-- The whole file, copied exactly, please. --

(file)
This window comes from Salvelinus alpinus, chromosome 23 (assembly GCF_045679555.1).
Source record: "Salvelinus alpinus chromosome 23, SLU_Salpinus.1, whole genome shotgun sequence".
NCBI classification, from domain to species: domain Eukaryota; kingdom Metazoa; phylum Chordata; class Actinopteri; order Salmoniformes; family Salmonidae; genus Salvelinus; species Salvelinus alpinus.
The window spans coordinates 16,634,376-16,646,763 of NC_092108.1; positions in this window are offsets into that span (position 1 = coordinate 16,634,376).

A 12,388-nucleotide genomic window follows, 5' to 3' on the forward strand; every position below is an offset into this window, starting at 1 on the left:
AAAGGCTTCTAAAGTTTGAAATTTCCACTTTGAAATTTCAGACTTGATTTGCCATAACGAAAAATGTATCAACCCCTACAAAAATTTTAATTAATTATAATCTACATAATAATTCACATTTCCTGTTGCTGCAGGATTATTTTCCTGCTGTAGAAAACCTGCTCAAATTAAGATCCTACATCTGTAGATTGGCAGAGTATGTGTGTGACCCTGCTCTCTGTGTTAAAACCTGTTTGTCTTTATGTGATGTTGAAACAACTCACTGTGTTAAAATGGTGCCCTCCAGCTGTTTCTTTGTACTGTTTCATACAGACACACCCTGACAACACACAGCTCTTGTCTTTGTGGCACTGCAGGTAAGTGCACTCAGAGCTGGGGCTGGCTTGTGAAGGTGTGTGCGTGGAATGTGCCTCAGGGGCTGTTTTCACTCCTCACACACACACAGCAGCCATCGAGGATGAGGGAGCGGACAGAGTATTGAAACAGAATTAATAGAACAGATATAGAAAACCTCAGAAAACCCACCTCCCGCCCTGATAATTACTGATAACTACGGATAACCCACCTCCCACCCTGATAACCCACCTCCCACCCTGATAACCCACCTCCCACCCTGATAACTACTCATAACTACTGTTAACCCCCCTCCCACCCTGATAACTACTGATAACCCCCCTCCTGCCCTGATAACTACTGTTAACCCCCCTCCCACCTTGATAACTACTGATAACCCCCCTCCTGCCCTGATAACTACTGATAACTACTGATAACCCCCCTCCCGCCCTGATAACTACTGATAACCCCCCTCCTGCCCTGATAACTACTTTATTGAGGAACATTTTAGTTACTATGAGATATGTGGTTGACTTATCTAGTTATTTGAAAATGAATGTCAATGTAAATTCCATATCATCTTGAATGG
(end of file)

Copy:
This window comes from Salvelinus alpinus, chromosome 23 (assembly GCF_045679555.1).
Source record: "Salvelinus alpinus chromosome 23, SLU_Salpinus.1, whole genome shotgun sequence".
NCBI classification, from domain to species: domain Eukaryota; kingdom Metazoa; phylum Chordata; class Actinopteri; order Salmoniformes; family Salmonidae; genus Salvelinus; species Salvelinus alpinus.
The window spans coordinates 16,634,376-16,646,763 of NC_092108.1; positions in this window are offsets into that span (position 1 = coordinate 16,634,376).

A 12,388-nucleotide genomic window follows, 5' to 3' on the forward strand; every position below is an offset into this window, starting at 1 on the left:
AAAGGCTTCTAAAGTTTGAAATTTCCACTTTGAAATTTCAGACTTGATTTGCCATAACGAAAAATGTATCAACCCCTACAAAAATTTTAATTAATTATAATCTACATAATAATTCACATTTCCTGTTGCTGCAGGATTATTTTCCTGCTGTAGAAAACCTGCTCAAATTAAGATCCTACATCTGTAGATTGGCAGAGTATGTGTGTGACCCTGCTCTCTGTGTTAAAACCTGTTTGTCTTTATGTGATGTTGAAACAACTCACTGTGTTAAAATGGTGCCCTCCAGCTGTTTCTTTGTACTGTTTCATACAGACACACCCTGACAACACACAGCTCTTGTCTTTGTGGCACTGCAGGTAAGTGCACTCAGAGCTGGGGCTGGCTTGTGAAGGTGTGTGCGTGGAATGTGCCTCAGGGGCTGTTTTCACTCCTCACACACACACAGCAGCCATCGAGGATGAGGGAGCGGACAGAGTATTGAAACAGAATTAATAGAACAGATATAGAAAACCTCAGAAAACCCACCTCCCGCCCTGATAATTACTGATAACTACGGATAACCCACCTCCCACCCTGATAACCCACCTCCCACCCTGATAACCCACCTCCCACCCTGATAACTACTCATAACTACTGTTAACCCCCCTCCCACCCTGATAACTACTGATAACCCCCCTCCTGCCCTGATAACTACTGTTAACCCCCCTCCCACCTTGATAACTACTGATAACCCCCCTCCTGCCCTGATAACTACTGATAACTACTGATAACCCCCCTCCCGCCCTGATAACTACTGATAACCCCCCTCCTGCCCTGATAACTACTTTATTGAGGAACATTTTAGTTACTATGAGATATGTGGTTGACTTATCTAGTTATTTGAAAATGAATGTCAATGTAAATTCCATATCATCTTGAATGG